Are we facing insect Armageddon? A recent study found that German nature reserves have seen a 75 percent reduction in flying insects over the last 27 years. The researchers involved made stark warnings that this indicated a wider collapse of the general insect population that would bring about an ecological catastrophe if left unchecked.
But is this an over-dramatisation of a single study in one country, or is there some real cause for concern? Here we answer five questions about how important this result is and whether we should be worried.
Does it matter if insect populations decrease?
The idea of going out on a beautiful afternoon for a picnic and not having any wasps buzzing around might sound actually quite appealing, so why worry about insect decline? Well, besides annoying us, insects are a key link in many food chains. They are the main resources for many birds, small mammals, reptiles and other creatures.
They are also key for human food production, since many of our crops depend on insects for the pollination that leads to fruit and seed production. And insects play a very important role in decomposing organic matter, which allows nutrients to return to the soil and support the next year's crops. So, in terms of insect's ecological importance, a sharp decline in their abundance should be of great concern.
Can we trust the methods of this study?
Different from previous studies, this study monitored insect biomass. What this means is that we do not know what specific kinds of insects are declining (although the data collected will allow this analysis in the future). Nor do we know if all kinds of insects are declining equally. We also do not know if the problem is that insects are getting smaller or whether there are fewer of them.
But this approach provides a better estimate of the scale of the problem, even if it doesn't show the specific details. For example, whether the insects are getting smaller or fewer in number, the decline would have just as big an impact on bird diets. Previous studies looked mostly at one particular group of insects, and an argument about why a particular group was at risk overshadows the bigger question of whether this is a general problem. The new study suggests there is a very large, general problem.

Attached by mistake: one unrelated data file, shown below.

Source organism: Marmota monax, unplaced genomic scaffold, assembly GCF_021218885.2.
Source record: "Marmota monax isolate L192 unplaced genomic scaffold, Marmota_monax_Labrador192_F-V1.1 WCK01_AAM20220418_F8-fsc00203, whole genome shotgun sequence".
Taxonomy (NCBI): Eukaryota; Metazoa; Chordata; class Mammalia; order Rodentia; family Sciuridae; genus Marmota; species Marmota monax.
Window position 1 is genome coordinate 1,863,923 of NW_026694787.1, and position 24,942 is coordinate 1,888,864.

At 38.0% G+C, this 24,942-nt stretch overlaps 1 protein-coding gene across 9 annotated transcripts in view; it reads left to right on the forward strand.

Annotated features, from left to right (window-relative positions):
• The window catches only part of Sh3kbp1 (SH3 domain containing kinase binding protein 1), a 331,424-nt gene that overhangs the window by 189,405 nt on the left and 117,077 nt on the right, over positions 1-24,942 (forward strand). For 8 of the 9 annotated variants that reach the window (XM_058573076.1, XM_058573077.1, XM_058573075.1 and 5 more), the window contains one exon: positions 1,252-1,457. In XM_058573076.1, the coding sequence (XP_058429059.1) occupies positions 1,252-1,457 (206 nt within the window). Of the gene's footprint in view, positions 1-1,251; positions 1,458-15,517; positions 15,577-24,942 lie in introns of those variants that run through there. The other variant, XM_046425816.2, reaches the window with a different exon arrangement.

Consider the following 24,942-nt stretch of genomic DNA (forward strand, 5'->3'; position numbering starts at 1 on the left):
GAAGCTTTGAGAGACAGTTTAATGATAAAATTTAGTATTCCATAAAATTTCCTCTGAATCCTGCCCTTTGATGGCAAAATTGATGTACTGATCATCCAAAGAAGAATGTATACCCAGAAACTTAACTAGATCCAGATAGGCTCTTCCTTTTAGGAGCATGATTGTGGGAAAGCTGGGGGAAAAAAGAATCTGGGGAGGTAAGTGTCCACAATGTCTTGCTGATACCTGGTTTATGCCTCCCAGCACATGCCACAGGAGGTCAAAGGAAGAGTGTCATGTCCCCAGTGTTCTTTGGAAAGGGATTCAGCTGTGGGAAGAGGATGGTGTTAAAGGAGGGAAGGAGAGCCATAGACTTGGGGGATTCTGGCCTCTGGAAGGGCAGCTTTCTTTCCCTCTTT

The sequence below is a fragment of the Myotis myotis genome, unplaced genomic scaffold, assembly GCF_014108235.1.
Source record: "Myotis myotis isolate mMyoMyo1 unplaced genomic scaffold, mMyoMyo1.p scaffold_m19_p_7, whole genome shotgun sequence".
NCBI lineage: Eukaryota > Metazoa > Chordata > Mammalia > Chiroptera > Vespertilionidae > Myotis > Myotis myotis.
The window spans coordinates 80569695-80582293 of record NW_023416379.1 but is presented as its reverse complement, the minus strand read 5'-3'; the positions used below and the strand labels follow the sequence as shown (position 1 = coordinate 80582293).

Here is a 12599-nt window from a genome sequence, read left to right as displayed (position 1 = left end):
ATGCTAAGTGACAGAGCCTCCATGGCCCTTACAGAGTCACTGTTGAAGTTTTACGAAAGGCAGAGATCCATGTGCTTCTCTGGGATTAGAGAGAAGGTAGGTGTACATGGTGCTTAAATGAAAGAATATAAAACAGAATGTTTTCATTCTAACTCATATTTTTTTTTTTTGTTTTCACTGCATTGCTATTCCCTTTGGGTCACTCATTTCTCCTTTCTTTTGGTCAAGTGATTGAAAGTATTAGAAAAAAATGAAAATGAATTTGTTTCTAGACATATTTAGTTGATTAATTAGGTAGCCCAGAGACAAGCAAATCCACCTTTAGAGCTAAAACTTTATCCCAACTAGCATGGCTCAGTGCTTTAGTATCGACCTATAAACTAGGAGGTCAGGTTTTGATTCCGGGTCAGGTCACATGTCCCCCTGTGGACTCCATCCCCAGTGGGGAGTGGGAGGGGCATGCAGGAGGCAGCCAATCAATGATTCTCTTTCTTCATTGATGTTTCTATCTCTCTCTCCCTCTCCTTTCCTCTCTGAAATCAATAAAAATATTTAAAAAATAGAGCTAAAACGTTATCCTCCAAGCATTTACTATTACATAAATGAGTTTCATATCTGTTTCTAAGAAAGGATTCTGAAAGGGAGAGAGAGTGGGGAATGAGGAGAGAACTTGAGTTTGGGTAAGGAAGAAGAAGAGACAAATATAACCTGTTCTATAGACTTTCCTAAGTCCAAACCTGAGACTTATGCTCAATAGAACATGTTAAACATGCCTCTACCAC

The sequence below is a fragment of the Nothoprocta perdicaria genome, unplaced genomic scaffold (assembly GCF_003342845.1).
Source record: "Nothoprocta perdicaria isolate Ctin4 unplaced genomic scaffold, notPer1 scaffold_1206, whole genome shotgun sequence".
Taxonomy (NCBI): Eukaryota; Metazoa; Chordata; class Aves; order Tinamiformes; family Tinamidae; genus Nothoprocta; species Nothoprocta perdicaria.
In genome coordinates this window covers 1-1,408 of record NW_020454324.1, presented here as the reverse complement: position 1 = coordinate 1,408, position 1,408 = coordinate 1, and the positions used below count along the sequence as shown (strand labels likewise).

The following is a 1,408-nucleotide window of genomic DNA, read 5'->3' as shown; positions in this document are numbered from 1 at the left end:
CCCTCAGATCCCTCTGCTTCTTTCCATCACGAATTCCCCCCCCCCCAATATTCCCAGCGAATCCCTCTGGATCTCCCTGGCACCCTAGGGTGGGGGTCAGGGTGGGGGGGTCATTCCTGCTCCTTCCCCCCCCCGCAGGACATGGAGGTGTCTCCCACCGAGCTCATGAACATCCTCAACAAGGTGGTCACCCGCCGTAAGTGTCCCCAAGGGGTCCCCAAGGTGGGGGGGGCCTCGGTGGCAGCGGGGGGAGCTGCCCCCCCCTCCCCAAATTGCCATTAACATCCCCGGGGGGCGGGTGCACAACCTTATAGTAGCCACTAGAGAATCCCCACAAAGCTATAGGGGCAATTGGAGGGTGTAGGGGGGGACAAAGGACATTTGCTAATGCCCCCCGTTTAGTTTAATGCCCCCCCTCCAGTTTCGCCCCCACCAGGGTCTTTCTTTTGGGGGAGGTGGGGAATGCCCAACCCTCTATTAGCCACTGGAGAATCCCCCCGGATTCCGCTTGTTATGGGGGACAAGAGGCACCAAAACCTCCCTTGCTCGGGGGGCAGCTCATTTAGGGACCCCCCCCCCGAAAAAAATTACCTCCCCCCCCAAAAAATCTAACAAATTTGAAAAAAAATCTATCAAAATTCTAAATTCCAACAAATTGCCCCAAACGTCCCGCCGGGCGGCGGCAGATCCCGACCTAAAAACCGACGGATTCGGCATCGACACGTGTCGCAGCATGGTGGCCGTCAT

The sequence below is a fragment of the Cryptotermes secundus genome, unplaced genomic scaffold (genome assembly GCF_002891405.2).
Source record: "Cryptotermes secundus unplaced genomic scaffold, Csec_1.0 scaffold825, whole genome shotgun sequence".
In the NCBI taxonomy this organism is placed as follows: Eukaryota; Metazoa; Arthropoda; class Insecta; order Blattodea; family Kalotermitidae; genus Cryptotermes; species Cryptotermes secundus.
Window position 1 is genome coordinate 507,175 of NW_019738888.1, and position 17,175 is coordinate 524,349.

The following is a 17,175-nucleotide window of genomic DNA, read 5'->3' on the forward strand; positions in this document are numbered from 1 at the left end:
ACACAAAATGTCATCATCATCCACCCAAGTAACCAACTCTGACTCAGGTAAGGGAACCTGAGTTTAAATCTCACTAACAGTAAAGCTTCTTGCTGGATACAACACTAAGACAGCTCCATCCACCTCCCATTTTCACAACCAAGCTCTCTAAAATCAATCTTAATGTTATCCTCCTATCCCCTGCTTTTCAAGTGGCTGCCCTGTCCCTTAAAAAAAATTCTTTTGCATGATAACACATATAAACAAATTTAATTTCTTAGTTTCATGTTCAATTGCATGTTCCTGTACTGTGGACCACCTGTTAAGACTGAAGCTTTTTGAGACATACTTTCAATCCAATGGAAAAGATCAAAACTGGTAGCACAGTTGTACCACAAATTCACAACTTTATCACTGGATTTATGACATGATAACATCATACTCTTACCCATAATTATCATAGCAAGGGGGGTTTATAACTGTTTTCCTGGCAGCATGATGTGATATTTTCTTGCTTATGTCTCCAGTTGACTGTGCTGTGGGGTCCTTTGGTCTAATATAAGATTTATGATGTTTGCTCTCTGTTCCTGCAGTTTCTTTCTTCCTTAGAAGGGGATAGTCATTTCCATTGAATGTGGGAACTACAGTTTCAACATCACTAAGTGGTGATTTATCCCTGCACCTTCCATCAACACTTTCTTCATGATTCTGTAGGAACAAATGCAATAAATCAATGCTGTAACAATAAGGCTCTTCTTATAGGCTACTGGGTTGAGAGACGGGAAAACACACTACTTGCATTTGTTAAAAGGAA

Are the results reliable?
The study is the result of a collaboration with the Entomological Society of Krefeld – essentially made up of members of the public. This is a perfect demonstration of how we can collect much more data by involving interested members of the public, also known as "citizen science."
Under current research funding models that usually only consider projects between one and five years in length, it's not possible to run a university-based study for a project on this scale (64 locations over 27 years). So without the dedication of insect enthusiasts, we would not even know about this problem.
The data analysis was supported by a very good team of university scientists, so there should be no concern about the results. Instead we should consider whether the current funding models for research and the focus this creates can miss some crucial aspects of ecological science that have potentially very detrimental effects.
What does a study in Germany mean to the rest of the world?
There are no comparable studies in other countries so any discussion of whether the results are applicable elsewhere would be purely speculative. This is especially true because we don't know the cause of the decline.
But there is plenty of evidence that supports the idea that insect populations are under threat globally. For example a 2014 study indicated a 45% decline in insect abundance on the majority of the worldwide monitored locations.
What is the reason for the decline?
The main problem with this study is that it does not help us find possible causes for such drastic decline. The researchers considered some aspects of vegetation and some climate variables, and neither seemed to be the main cause.
The fact that the decline was observed in nature reserves is particularly worrying, since it suggests that the decline might be even worse elsewhere. And the fact that we can detect the decline over a number of different reserves suggests that the cause isn't just a localised event.
Possible answers include the industrial scale use of pesticides (which might not be as safe as previously thought, or the increase in farms dedicated to a single crop and deforestation that is associated with this (which may not sustain as many insect species). The next step is to work out exactly what's going on so we can attempt to reverse this worrying trend.
This article was originally published on The Conversation. Read the original article. Follow all of the Expert Voices issues and debates — and become part of the discussion — on Facebook, Twitter and Google +. The views expressed are those of the author and do not necessarily reflect the views of the publisher. This version of the article was originally published on Live Science.